"In determining whether or not prosecution as an adult should be authorized or designating the proceeding as an extended jurisdiction juvenile prosecution, the court shall consider each of the following factors: (1) The seriousness of the alleged offense and whether the protection of the community requires prosecution as an adult or designating the proceeding as an extended jurisdiction juvenile prosecution; (2) whether the alleged offense was committed in an aggressive, violent, premeditated or willful manner; (3) whether the offense was against a person or against property. Greater weight shall be given to offenses against persons, especially if personal injury resulted; (4) the number of alleged offenses unadjudicated and pending against the respondent; (5) the previous history of the respondent, including whether the respondent had been adjudicated a juvenile offender under this code and, if so, whether the offenses were against persons or property, and any other previous history of antisocial behavior or patterns of physical violence; (6) the sophistication or maturity of the respondent as determined by consideration of the respondent's home, environment, emotional attitude, pattern of living or desire to be treated as an adult; (7) whether there are facilities or programs available to the court which are likely to rehabilitate the respondent prior to the expiration of the court's jurisdiction under this code; and (8) whether the interests of the respondent or of the community would be better served by criminal prosecution or extended jurisdiction juvenile prosecution."

The insufficiency of evidence pertaining to any one or more of the factors listed in K.S.A. 38-1636(e) shall not, in and of itself, be determinative of the issue. In re J.D.J., 266 Kan. at 218. There is no requirement that evidence be presented on each and every factor set forth in the statute. State v. Stephens, 266 Kan. 886, 892, 975 P.2d 801 (1999). In Stephens, we said:

"The district court was required to consider the eight factors set forth in K.S.A. 38-1636(e). The court was not required to make adverse findings on each of the eight factors. The insufficiency of the evidence concerning one or more factors listed in K.S.A. 38-1636(e) is not determinative. State v. Claiborne, 262 Kan. 416, Syl. ¶ 2, 940 P.2d 27 (1997). The legislature rejected a numerical quantification of factors when it said: 'The insufficiency of evidence pertaining to any one or more of the factors listed in this subsection shall not in and of itself be determinative of the issue.' K.S.A. 38-1636(e). The question then is not whether a finding of four factors was enough, but whether there was substantial evidence to support the district court's conclusion that Stephens should be tried as an adult.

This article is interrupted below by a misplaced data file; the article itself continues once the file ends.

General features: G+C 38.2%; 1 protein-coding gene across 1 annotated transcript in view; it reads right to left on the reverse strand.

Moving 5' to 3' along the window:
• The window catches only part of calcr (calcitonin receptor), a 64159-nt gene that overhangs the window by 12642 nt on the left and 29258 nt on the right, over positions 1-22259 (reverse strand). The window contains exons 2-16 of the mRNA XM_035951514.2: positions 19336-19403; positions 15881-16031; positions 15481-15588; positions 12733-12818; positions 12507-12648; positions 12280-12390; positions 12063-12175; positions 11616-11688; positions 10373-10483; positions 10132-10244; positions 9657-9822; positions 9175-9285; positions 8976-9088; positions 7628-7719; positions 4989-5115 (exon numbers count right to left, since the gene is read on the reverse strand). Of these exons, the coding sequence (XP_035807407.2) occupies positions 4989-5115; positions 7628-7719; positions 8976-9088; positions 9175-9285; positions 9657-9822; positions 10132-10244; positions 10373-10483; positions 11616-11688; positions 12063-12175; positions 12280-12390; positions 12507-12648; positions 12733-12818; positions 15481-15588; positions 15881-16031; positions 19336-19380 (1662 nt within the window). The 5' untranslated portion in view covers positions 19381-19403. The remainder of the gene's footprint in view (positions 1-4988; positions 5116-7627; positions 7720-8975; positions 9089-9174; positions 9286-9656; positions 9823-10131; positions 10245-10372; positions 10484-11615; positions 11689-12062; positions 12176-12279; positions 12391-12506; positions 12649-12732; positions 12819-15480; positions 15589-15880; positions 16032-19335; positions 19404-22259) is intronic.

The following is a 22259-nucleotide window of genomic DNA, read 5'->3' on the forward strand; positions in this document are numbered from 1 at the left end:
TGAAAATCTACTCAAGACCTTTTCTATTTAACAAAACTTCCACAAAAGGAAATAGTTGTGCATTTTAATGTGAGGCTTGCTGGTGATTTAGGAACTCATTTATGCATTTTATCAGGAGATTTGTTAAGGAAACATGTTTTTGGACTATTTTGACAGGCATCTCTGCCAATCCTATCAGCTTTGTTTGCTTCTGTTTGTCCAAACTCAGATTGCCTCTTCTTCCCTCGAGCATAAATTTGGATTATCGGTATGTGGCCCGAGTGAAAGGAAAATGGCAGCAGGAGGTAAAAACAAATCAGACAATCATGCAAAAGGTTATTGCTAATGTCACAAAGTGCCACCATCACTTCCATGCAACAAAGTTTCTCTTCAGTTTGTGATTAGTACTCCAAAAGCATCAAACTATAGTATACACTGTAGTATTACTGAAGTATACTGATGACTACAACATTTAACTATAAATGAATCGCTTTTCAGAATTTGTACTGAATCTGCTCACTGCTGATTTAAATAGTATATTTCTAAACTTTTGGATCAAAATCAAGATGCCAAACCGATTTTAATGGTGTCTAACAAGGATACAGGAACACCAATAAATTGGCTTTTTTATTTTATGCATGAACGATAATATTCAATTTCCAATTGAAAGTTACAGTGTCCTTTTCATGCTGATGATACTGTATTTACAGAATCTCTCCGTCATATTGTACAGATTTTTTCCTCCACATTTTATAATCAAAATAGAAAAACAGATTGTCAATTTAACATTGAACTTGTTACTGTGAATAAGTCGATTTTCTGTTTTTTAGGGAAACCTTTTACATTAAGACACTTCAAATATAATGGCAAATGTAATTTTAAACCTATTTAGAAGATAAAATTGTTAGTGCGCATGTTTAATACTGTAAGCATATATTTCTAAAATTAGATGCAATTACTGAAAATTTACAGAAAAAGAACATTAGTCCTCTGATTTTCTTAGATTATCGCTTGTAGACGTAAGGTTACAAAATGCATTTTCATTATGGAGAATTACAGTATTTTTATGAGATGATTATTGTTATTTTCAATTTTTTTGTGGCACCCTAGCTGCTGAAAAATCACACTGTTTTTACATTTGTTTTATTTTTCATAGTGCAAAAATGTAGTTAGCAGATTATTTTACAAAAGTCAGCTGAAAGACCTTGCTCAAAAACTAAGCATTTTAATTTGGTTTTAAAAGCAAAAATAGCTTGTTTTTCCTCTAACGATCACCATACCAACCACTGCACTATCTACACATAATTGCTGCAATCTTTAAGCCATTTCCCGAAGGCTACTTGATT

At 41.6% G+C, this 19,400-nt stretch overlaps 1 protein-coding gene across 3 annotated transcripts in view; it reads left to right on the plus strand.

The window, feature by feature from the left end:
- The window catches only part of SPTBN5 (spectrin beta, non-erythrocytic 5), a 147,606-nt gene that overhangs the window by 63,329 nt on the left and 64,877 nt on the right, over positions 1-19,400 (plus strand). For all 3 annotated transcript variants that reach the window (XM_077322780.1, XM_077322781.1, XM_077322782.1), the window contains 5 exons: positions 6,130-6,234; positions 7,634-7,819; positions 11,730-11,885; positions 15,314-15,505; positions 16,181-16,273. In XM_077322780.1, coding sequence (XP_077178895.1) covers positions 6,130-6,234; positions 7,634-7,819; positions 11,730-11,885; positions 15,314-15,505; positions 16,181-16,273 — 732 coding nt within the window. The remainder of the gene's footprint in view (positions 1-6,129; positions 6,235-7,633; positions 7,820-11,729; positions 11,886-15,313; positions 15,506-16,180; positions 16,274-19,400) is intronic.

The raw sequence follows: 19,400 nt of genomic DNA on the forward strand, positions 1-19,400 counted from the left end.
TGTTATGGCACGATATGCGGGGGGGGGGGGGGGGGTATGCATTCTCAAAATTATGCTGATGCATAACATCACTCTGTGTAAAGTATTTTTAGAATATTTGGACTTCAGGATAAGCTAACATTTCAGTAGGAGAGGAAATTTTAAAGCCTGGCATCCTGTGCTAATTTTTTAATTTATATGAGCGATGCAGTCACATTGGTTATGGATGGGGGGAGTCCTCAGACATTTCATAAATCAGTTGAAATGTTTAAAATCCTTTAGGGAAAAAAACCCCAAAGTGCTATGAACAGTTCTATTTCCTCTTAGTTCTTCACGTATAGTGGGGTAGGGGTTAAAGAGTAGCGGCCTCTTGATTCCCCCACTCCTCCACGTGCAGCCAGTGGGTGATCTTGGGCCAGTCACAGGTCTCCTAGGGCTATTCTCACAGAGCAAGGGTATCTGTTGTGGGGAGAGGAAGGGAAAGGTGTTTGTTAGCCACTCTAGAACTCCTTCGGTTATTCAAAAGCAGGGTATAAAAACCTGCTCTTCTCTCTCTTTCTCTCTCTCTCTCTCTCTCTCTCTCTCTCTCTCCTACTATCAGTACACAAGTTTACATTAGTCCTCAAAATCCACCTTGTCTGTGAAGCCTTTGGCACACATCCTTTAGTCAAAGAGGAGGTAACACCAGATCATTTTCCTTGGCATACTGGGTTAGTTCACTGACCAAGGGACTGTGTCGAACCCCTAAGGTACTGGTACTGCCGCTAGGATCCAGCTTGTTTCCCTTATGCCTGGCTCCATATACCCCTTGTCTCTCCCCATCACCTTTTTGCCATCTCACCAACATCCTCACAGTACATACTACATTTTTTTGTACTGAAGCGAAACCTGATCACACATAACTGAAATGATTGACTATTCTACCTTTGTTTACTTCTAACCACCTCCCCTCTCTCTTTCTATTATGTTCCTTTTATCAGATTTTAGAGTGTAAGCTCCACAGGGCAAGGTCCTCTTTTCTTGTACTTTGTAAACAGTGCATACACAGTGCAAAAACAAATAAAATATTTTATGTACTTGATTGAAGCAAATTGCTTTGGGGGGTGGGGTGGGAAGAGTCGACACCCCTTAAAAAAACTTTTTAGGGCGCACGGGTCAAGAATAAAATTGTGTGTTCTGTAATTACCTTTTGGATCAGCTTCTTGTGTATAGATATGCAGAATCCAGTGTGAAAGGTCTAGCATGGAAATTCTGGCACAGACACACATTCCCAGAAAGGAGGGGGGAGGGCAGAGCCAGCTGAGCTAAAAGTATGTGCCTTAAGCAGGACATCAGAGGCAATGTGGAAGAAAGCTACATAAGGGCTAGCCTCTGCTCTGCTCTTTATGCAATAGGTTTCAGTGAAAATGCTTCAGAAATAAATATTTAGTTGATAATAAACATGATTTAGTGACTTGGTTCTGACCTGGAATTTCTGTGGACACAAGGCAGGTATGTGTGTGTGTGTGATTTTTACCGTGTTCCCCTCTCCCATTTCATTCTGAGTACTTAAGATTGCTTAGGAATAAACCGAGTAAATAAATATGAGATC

"Today, a juvenile aged 14 or more who is charged with an off-grid offense is presumed to be an adult. K.S.A. 1998 Supp. 38-1636(a)." 266 Kan. at 892.

Medrano concedes that there was sufficient evidence to support statutory factors 1 through 3. The first factor is supported by the fact that Medrano was charged with first-degree murder. The second factor is supported by the fact that the drive-by shooting was motivated by a fictitious story told by Medrano. The third factor is supportable as the offenses were against persons.

Medrano had no prior or pending adjudications which would support the fourth factor and had no previous history of antisocial behavior or patterns of physical violence which would support the fifth factor. Medrano had not attended high school for 1 1/2 years but did work at a Catholic care center. Medrano argues that the eighth factor is in his favor as the interests of the community would not be better served by prosecuting him as an adult. We disagree.

The first three statutory factors are especially strong in this case. The evidence at the preliminary hearing indicated that Medrano was the catalyst and a major participant in the criminal acts which culminated in the first-degree murder of an innocent 8-year-old boy. Medrano lied about the damage to his vehicle and blamed the damage on a rival gang. Medrano was the one who suggested retaliation. The shooting was committed in a residential area and shots were fired at an occupied building and two others sitting on a car in front of the residence. After the initial shotgun blasts, Medrano suggested that they return to shoot again because his gun had jammed.

There was substantial evidence to support the certification of Medrano as an adult. The district court did not err in trying Medrano as an adult.

Affirmed.

END